Editor’s note: Executive Q&A appears on Tuesdays.The failure of Zoom Culture earlier this year didn’t keep two of its executives out of the workforce for very long.
Both Donna Sorensen and Robb Czyzewski recently landed jobs at Trailblazer Studios in Raleigh. Czyzewski took over as controller and Sorensen is the vice president of sales and marketing as part of Trailblazer’s expansion efforts. Although it is growing and privately funded, Trailblazer, which also has a studio in Dallas, is not looking for outside investment, according to Sorensen.
Tom Waring, the chief executive officer of Trailblazer, believes he has a winning team and company, Sorensen says. With five boutique offerings, TV and film development and production services, Warning believes that “we are a very creative place, where anything can be done that could be done in New York or Los Angeles,” Sorensen says.
Local Tech Wire recently asked both why they chose to join Trailblazer and to reflect on what went wrong at Zoom Culture.
What factors led to your decision to join Trailblazer?
Sorensen: I had been working with Trailblazer Studios as their marketing and promotional company, and loved the spirit of the company. I also admired the CEO, Tom Waring, who I think of as a visionary, as well as a very smart and compassionate man. I have always felt that the tone of the company comes from the top, and it is certainly evident here.
Czyzewski: Trailblazer Studios has a great group of people with fantastic experience, talent, sense of teamwork and collaboration.
What sets Trailblazer apart in your view as a production company?
Sorensen: Again, the tone set by the company. I come from a background of customer service driving the sale. I feel that my values and business philosophy blend well with what we are trying to accomplish here at Trailblazer Studios. In addition, with the broad range of artistry and talent here under the umbrella of Trailblazer Studios, all five boutiques (Red Truck Films, Trailblazer Productions, Serious Robots, Distillery and Blazing Music and Sound) are truly excellent in their own right.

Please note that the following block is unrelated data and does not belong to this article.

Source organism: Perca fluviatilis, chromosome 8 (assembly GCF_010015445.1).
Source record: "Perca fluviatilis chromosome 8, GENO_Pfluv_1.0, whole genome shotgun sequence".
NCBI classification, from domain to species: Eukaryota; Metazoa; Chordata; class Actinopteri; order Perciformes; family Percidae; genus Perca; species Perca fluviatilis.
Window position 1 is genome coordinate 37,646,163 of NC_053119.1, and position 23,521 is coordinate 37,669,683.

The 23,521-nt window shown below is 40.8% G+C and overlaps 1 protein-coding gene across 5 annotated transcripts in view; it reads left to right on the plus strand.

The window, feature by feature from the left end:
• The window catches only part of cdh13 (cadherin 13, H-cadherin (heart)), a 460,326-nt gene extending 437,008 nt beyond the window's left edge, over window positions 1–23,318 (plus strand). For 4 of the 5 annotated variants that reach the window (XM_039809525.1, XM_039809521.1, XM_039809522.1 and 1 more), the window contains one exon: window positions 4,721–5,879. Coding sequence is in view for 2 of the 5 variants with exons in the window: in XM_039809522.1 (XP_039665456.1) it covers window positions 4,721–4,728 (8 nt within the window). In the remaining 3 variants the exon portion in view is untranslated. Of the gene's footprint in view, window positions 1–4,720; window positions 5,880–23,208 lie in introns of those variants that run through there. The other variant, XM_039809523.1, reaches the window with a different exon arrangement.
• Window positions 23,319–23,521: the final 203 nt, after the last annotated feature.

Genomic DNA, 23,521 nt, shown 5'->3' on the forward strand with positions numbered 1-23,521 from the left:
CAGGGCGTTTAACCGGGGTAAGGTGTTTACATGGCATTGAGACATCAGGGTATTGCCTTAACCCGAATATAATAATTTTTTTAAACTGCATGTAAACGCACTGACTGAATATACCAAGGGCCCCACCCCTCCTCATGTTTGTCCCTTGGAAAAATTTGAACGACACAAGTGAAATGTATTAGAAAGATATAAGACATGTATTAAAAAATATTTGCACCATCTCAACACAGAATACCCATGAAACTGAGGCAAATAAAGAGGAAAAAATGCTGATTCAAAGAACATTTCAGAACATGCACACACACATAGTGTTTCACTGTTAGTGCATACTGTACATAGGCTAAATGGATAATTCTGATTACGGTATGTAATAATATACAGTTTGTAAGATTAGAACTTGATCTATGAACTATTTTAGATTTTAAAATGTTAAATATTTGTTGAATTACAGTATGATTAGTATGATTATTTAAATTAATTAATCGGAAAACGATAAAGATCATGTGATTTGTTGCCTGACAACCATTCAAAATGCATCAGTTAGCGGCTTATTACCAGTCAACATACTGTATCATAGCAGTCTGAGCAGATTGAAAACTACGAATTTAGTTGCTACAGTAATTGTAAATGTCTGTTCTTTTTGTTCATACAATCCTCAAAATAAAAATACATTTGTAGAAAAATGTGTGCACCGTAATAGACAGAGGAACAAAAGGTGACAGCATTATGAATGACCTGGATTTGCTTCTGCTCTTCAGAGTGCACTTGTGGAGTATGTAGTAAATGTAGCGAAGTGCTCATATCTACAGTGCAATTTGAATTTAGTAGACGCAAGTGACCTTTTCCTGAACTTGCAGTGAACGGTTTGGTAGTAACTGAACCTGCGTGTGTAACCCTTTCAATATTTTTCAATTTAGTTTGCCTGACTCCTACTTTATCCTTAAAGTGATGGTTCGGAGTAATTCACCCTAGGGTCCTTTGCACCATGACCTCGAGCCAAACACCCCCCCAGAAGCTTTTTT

Czyzewski: Quality. I had worked with the company years ago and was very impressed by the quality of work they deliver. Tom Waring and his team have raised the ante on this front with additional investment in people and equipment.
Are your hires part of an expansion of management? If so, what is driving this, growth and new business?
Sorensen: Definitely. There were no VP of Sales and Marketing or Controller here before Robb and I joined the company. Trailblazer Studios is growing at a fast pace, and to continue with the growth, Tom decided to shore up his management team to anticipate future growth rather than to react to it.
Czyzewski: Donna’s position and mine are both new roles in the company. Our five boutiques are off to a strong start with recurring business and referrals from loyal clients and we’re here to help them grow.
I’d like you both to reflect a moment on Zoom Culture. What in your opinion went awry there? The company was well funded, had programming, and seemed to have great potential.
Sorensen: Zoom Culture faced the same problems that a lot of start-up companies faced in tough economic times. It was a great concept with good funding and a seasoned board, but they couldn’t react to the downturn in the economy quickly enough to turn the profit they needed.
Czyzewski: Zoom was definitely an exciting place! Unfortunately, we were looking to networks to buy our shows as ad revenues declined and corporate video clients were tightening their purse strings in a very difficult economic climate.
Trailblazer Studios: www.trailblazerstudios.com